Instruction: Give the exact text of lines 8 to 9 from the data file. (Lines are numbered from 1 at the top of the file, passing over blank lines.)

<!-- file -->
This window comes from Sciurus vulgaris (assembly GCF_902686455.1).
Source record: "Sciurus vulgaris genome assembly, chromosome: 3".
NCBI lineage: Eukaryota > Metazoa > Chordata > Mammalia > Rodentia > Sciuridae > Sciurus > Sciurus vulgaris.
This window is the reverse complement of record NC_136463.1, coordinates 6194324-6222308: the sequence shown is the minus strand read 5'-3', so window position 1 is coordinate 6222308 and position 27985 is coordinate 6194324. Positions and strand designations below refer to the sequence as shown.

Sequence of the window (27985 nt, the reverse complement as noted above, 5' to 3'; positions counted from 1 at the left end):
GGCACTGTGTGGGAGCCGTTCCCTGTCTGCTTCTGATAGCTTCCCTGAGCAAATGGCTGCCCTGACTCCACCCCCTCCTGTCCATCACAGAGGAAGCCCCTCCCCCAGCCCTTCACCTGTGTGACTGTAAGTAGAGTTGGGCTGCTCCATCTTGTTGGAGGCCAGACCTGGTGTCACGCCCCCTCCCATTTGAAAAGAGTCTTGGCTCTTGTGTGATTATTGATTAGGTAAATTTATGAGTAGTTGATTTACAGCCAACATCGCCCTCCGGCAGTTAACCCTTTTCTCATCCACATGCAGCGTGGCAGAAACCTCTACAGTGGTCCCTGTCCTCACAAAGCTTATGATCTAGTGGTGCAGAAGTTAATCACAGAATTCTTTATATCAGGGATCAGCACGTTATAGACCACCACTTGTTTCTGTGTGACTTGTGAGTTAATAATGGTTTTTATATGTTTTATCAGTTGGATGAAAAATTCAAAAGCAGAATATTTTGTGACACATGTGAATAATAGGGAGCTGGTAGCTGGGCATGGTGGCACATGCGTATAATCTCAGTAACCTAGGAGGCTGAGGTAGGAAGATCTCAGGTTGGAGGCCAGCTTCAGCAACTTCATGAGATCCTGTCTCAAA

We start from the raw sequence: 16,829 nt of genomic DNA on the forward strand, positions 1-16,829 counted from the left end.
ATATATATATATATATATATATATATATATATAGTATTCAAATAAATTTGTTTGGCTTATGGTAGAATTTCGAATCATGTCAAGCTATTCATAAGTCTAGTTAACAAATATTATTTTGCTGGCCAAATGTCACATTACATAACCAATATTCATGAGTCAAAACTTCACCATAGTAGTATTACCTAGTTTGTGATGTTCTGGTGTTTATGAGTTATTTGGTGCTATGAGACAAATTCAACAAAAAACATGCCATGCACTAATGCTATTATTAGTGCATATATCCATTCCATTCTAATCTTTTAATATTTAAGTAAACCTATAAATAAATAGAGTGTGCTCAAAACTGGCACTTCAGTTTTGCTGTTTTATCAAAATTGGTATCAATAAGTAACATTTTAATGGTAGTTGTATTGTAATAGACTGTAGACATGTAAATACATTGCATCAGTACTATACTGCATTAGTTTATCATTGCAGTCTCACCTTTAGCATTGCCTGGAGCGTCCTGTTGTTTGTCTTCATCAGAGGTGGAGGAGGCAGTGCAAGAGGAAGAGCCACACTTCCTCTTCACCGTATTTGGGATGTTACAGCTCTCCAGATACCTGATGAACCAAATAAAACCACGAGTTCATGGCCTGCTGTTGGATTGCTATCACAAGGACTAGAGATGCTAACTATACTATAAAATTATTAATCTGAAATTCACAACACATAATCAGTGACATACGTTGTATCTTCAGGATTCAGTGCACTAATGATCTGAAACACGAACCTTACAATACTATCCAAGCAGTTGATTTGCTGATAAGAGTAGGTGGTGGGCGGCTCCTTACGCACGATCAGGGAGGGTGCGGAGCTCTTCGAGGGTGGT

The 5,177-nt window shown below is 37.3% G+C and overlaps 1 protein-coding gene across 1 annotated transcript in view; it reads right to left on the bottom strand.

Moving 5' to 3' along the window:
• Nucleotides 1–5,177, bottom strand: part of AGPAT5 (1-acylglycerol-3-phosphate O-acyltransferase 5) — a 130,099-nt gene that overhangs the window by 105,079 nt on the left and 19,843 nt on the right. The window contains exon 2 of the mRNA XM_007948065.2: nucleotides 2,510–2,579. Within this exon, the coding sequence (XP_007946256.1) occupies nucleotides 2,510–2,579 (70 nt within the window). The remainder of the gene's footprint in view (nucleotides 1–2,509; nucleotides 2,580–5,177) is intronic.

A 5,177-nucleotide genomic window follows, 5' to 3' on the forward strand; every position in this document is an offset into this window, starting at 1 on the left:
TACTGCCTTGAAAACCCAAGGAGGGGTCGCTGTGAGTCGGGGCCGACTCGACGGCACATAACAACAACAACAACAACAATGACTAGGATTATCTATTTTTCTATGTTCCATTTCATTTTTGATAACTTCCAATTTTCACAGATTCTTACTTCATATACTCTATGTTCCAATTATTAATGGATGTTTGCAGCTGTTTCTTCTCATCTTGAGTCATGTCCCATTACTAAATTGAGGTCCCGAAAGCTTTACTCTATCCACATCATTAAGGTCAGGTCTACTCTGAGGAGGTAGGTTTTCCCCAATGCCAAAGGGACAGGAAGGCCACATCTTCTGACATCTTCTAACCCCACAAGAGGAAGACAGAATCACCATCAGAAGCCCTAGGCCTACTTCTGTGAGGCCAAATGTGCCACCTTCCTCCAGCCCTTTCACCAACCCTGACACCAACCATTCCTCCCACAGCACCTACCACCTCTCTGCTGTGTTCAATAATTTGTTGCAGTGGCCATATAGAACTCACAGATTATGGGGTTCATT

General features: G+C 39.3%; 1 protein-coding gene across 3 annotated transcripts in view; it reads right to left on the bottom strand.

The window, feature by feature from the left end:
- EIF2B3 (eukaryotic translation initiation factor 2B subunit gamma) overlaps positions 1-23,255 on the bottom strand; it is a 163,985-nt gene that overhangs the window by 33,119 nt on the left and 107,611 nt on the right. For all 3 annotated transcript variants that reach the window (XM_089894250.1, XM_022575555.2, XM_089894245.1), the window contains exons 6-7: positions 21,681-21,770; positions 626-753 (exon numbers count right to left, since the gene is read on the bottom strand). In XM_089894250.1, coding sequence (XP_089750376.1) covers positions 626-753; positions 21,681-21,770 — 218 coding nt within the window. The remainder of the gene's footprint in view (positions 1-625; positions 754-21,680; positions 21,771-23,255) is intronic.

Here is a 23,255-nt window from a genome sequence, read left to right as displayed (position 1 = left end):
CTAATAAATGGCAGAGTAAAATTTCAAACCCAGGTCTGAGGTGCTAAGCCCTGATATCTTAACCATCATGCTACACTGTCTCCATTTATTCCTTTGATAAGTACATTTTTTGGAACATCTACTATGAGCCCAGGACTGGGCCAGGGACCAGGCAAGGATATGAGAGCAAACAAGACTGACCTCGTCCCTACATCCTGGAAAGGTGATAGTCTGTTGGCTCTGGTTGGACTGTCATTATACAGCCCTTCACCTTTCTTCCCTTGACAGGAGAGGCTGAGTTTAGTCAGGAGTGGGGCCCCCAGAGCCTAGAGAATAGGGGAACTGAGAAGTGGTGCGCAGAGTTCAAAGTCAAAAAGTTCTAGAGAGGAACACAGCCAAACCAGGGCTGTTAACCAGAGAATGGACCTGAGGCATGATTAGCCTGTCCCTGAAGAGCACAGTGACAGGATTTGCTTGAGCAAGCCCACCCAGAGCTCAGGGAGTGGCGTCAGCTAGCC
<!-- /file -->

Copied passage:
ATATATATATATATATATATATATATATATATAGTATTCAAATAAATTTGTTTGGCTTATGGTAGAATTTCGAATCATGTCAAGCTATTCATAAGTCTAGTTAACAAATATTATTTTGCTGGCCAAATGTCACATTACATAACCAATATTCATGAGTCAAAACTTCACCATAGTAGTATTACCTAGTTTGTGATGTTCTGGTGTTTATGAGTTATTTGGTGCTATGAGACAAATTCAACAAAAAACATGCCATGCACTAATGCTATTATTAGTGCATATATCCATTCCATTCTAATCTTTTAATATTTAAGTAAACCTATAAATAAATAGAGTGTGCTCAAAACTGGCACTTCAGTTTTGCTGTTTTATCAAAATTGGTATCAATAAGTAACATTTTAATGGTAGTTGTATTGTAATAGACTGTAGACATGTAAATACATTGCATCAGTACTATACTGCATTAGTTTATCATTGCAGTCTCACCTTTAGCATTGCCTGGAGCGTCCTGTTGTTTGTCTTCATCAGAGGTGGAGGAGGCAGTGCAAGAGGAAGAGCCACACTTCCTCTTCACCGTATTTGGGATGTTACAGCTCTCCAGATACCTGATGAACCAAATAAAACCACGAGTTCATGGCCTGCTGTTGGATTGCTATCACAAGGACTAGAGATGCTAACTATACTATAAAATTATTAATCTGAAATTCACAACACATAATCAGTGACATACGTTGTATCTTCAGGATTCAGTGCACTAATGATCTGAAACACGAACCTTACAATACTATCCAAGCAGTTGATTTGCTGATAAGAGTAGGTGGTGGGCGGCTCCTTACGCACGATCAGGGAGGGTGCGGAGCTCTTCGAGGGTGGT

The 5,177-nt window shown below is 37.3% G+C and overlaps 1 protein-coding gene across 1 annotated transcript in view; it reads right to left on the bottom strand.